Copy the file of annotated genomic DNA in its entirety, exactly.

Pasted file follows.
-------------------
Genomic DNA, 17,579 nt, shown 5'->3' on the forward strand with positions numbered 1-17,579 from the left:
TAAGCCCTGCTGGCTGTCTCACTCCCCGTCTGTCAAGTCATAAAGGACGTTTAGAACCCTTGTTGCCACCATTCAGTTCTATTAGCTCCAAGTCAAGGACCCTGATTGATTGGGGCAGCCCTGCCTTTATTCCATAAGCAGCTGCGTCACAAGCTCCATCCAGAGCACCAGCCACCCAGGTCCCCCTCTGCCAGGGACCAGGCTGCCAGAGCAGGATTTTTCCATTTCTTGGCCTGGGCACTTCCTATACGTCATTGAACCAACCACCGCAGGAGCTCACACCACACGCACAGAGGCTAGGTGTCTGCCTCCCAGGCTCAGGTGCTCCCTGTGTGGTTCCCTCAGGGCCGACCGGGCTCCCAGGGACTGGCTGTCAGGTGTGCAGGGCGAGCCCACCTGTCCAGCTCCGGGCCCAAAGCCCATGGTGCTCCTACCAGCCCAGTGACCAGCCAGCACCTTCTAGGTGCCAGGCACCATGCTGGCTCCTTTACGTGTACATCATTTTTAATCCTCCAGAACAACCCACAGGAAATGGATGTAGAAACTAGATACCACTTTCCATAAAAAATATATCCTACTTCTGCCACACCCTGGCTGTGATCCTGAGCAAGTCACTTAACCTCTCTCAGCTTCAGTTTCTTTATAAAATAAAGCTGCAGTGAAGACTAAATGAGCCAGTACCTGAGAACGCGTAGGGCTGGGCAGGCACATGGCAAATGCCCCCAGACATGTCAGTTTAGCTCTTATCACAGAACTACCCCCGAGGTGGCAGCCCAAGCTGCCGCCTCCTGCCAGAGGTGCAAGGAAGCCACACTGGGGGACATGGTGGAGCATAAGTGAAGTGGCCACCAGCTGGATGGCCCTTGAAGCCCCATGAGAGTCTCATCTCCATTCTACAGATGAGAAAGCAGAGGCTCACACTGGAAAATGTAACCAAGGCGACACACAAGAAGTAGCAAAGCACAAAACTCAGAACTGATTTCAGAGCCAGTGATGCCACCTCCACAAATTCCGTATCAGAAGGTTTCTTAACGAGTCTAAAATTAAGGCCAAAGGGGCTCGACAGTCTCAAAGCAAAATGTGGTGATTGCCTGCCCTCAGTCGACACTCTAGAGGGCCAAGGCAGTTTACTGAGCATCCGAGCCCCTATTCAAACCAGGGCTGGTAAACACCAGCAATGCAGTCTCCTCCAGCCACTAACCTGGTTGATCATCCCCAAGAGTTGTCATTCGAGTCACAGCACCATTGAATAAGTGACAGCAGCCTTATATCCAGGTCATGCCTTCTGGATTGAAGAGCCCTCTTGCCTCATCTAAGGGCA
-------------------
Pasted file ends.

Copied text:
Genomic DNA, 17,579 nt, shown 5'->3' on the forward strand with positions numbered 1-17,579 from the left:
TAAGCCCTGCTGGCTGTCTCACTCCCCGTCTGTCAAGTCATAAAGGACGTTTAGAACCCTTGTTGCCACCATTCAGTTCTATTAGCTCCAAGTCAAGGACCCTGATTGATTGGGGCAGCCCTGCCTTTATTCCATAAGCAGCTGCGTCACAAGCTCCATCCAGAGCACCAGCCACCCAGGTCCCCCTCTGCCAGGGACCAGGCTGCCAGAGCAGGATTTTTCCATTTCTTGGCCTGGGCACTTCCTATACGTCATTGAACCAACCACCGCAGGAGCTCACACCACACGCACAGAGGCTAGGTGTCTGCCTCCCAGGCTCAGGTGCTCCCTGTGTGGTTCCCTCAGGGCCGACCGGGCTCCCAGGGACTGGCTGTCAGGTGTGCAGGGCGAGCCCACCTGTCCAGCTCCGGGCCCAAAGCCCATGGTGCTCCTACCAGCCCAGTGACCAGCCAGCACCTTCTAGGTGCCAGGCACCATGCTGGCTCCTTTACGTGTACATCATTTTTAATCCTCCAGAACAACCCACAGGAAATGGATGTAGAAACTAGATACCACTTTCCATAAAAAATATATCCTACTTCTGCCACACCCTGGCTGTGATCCTGAGCAAGTCACTTAACCTCTCTCAGCTTCAGTTTCTTTATAAAATAAAGCTGCAGTGAAGACTAAATGAGCCAGTACCTGAGAACGCGTAGGGCTGGGCAGGCACATGGCAAATGCCCCCAGACATGTCAGTTTAGCTCTTATCACAGAACTACCCCCGAGGTGGCAGCCCAAGCTGCCGCCTCCTGCCAGAGGTGCAAGGAAGCCACACTGGGGGACATGGTGGAGCATAAGTGAAGTGGCCACCAGCTGGATGGCCCTTGAAGCCCCATGAGAGTCTCATCTCCATTCTACAGATGAGAAAGCAGAGGCTCACACTGGAAAATGTAACCAAGGCGACACACAAGAAGTAGCAAAGCACAAAACTCAGAACTGATTTCAGAGCCAGTGATGCCACCTCCACAAATTCCGTATCAGAAGGTTTCTTAACGAGTCTAAAATTAAGGCCAAAGGGGCTCGACAGTCTCAAAGCAAAATGTGGTGATTGCCTGCCCTCAGTCGACACTCTAGAGGGCCAAGGCAGTTTACTGAGCATCCGAGCCCCTATTCAAACCAGGGCTGGTAAACACCAGCAATGCAGTCTCCTCCAGCCACTAACCTGGTTGATCATCCCCAAGAGTTGTCATTCGAGTCACAGCACCATTGAATAAGTGACAGCAGCCTTATATCCAGGTCATGCCTTCTGGATTGAAGAGCCCTCTTGCCTCATCTAAGGGCA